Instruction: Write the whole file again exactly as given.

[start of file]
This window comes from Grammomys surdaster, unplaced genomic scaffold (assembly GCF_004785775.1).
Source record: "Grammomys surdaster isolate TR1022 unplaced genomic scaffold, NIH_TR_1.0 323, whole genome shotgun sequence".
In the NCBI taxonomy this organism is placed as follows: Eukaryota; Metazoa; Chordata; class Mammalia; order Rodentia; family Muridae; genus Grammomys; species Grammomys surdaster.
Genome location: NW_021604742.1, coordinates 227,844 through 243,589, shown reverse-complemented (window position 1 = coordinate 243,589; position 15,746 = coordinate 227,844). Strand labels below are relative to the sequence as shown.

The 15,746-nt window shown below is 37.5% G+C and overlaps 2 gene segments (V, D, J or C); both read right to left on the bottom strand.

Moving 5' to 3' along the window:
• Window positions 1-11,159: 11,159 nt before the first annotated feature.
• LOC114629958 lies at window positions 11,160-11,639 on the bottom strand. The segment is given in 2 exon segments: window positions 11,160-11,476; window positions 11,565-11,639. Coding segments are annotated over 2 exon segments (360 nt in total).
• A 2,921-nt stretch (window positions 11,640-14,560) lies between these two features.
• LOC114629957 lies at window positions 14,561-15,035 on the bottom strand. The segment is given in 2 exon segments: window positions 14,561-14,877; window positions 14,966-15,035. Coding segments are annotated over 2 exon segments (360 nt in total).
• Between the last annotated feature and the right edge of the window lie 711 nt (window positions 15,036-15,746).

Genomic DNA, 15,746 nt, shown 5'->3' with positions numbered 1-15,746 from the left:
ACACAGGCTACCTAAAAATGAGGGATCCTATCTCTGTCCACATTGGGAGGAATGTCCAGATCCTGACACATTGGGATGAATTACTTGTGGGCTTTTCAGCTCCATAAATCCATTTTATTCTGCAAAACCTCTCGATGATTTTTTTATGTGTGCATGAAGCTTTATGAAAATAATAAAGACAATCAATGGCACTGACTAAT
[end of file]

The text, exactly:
This window comes from Grammomys surdaster, unplaced genomic scaffold (assembly GCF_004785775.1).
Source record: "Grammomys surdaster isolate TR1022 unplaced genomic scaffold, NIH_TR_1.0 323, whole genome shotgun sequence".
In the NCBI taxonomy this organism is placed as follows: Eukaryota; Metazoa; Chordata; class Mammalia; order Rodentia; family Muridae; genus Grammomys; species Grammomys surdaster.
Genome location: NW_021604742.1, coordinates 227,844 through 243,589, shown reverse-complemented (window position 1 = coordinate 243,589; position 15,746 = coordinate 227,844). Strand labels below are relative to the sequence as shown.

The 15,746-nt window shown below is 37.5% G+C and overlaps 2 gene segments (V, D, J or C); both read right to left on the bottom strand.

Moving 5' to 3' along the window:
• Window positions 1-11,159: 11,159 nt before the first annotated feature.
• LOC114629958 lies at window positions 11,160-11,639 on the bottom strand. The segment is given in 2 exon segments: window positions 11,160-11,476; window positions 11,565-11,639. Coding segments are annotated over 2 exon segments (360 nt in total).
• A 2,921-nt stretch (window positions 11,640-14,560) lies between these two features.
• LOC114629957 lies at window positions 14,561-15,035 on the bottom strand. The segment is given in 2 exon segments: window positions 14,561-14,877; window positions 14,966-15,035. Coding segments are annotated over 2 exon segments (360 nt in total).
• Between the last annotated feature and the right edge of the window lie 711 nt (window positions 15,036-15,746).

Genomic DNA, 15,746 nt, shown 5'->3' with positions numbered 1-15,746 from the left:
ACACAGGCTACCTAAAAATGAGGGATCCTATCTCTGTCCACATTGGGAGGAATGTCCAGATCCTGACACATTGGGATGAATTACTTGTGGGCTTTTCAGCTCCATAAATCCATTTTATTCTGCAAAACCTCTCGATGATTTTTTTATGTGTGCATGAAGCTTTATGAAAATAATAAAGACAATCAATGGCACTGACTAAT